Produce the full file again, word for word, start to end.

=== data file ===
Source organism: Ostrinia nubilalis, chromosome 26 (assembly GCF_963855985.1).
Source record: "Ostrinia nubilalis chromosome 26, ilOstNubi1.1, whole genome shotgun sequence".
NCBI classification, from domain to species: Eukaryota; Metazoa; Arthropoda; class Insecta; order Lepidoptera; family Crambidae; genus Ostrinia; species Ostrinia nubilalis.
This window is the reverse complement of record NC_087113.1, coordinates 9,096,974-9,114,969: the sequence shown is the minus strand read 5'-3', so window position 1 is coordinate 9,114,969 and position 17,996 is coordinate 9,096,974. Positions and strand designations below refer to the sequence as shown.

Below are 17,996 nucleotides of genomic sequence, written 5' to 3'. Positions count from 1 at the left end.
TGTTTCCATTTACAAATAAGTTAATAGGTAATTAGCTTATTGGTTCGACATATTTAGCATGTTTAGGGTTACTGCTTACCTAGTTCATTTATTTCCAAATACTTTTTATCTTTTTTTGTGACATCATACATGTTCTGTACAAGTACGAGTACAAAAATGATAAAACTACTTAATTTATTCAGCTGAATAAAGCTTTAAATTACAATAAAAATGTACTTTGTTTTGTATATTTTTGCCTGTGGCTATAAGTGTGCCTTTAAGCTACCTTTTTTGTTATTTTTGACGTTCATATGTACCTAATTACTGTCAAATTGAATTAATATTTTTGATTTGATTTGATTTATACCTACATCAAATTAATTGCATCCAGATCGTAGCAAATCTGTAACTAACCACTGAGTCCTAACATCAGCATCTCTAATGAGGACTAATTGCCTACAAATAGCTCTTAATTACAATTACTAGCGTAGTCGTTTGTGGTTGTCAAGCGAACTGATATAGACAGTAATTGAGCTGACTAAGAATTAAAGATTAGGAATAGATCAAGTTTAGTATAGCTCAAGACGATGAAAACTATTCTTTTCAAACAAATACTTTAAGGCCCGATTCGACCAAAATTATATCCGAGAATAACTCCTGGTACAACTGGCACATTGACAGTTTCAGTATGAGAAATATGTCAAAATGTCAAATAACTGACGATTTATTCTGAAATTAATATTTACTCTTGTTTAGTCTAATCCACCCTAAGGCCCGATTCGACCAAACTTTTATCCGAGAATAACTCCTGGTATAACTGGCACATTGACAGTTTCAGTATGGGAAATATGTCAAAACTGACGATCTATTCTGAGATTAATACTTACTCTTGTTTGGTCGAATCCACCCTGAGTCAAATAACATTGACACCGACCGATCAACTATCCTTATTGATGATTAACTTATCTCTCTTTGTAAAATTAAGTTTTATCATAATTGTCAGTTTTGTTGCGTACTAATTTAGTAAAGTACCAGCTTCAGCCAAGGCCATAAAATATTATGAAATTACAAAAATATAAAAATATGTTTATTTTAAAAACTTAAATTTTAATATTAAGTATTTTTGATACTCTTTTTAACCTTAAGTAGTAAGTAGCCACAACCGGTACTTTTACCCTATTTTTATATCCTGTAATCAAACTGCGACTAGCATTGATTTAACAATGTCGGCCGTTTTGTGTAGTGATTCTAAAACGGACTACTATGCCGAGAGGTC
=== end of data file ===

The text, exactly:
Source organism: Ostrinia nubilalis, chromosome 26 (assembly GCF_963855985.1).
Source record: "Ostrinia nubilalis chromosome 26, ilOstNubi1.1, whole genome shotgun sequence".
NCBI classification, from domain to species: Eukaryota; Metazoa; Arthropoda; class Insecta; order Lepidoptera; family Crambidae; genus Ostrinia; species Ostrinia nubilalis.
This window is the reverse complement of record NC_087113.1, coordinates 9,096,974-9,114,969: the sequence shown is the minus strand read 5'-3', so window position 1 is coordinate 9,114,969 and position 17,996 is coordinate 9,096,974. Positions and strand designations below refer to the sequence as shown.

Below are 17,996 nucleotides of genomic sequence, written 5' to 3'. Positions count from 1 at the left end.
TGTTTCCATTTACAAATAAGTTAATAGGTAATTAGCTTATTGGTTCGACATATTTAGCATGTTTAGGGTTACTGCTTACCTAGTTCATTTATTTCCAAATACTTTTTATCTTTTTTTGTGACATCATACATGTTCTGTACAAGTACGAGTACAAAAATGATAAAACTACTTAATTTATTCAGCTGAATAAAGCTTTAAATTACAATAAAAATGTACTTTGTTTTGTATATTTTTGCCTGTGGCTATAAGTGTGCCTTTAAGCTACCTTTTTTGTTATTTTTGACGTTCATATGTACCTAATTACTGTCAAATTGAATTAATATTTTTGATTTGATTTGATTTATACCTACATCAAATTAATTGCATCCAGATCGTAGCAAATCTGTAACTAACCACTGAGTCCTAACATCAGCATCTCTAATGAGGACTAATTGCCTACAAATAGCTCTTAATTACAATTACTAGCGTAGTCGTTTGTGGTTGTCAAGCGAACTGATATAGACAGTAATTGAGCTGACTAAGAATTAAAGATTAGGAATAGATCAAGTTTAGTATAGCTCAAGACGATGAAAACTATTCTTTTCAAACAAATACTTTAAGGCCCGATTCGACCAAAATTATATCCGAGAATAACTCCTGGTACAACTGGCACATTGACAGTTTCAGTATGAGAAATATGTCAAAATGTCAAATAACTGACGATTTATTCTGAAATTAATATTTACTCTTGTTTAGTCTAATCCACCCTAAGGCCCGATTCGACCAAACTTTTATCCGAGAATAACTCCTGGTATAACTGGCACATTGACAGTTTCAGTATGGGAAATATGTCAAAACTGACGATCTATTCTGAGATTAATACTTACTCTTGTTTGGTCGAATCCACCCTGAGTCAAATAACATTGACACCGACCGATCAACTATCCTTATTGATGATTAACTTATCTCTCTTTGTAAAATTAAGTTTTATCATAATTGTCAGTTTTGTTGCGTACTAATTTAGTAAAGTACCAGCTTCAGCCAAGGCCATAAAATATTATGAAATTACAAAAATATAAAAATATGTTTATTTTAAAAACTTAAATTTTAATATTAAGTATTTTTGATACTCTTTTTAACCTTAAGTAGTAAGTAGCCACAACCGGTACTTTTACCCTATTTTTATATCCTGTAATCAAACTGCGACTAGCATTGATTTAACAATGTCGGCCGTTTTGTGTAGTGATTCTAAAACGGACTACTATGCCGAGAGGTC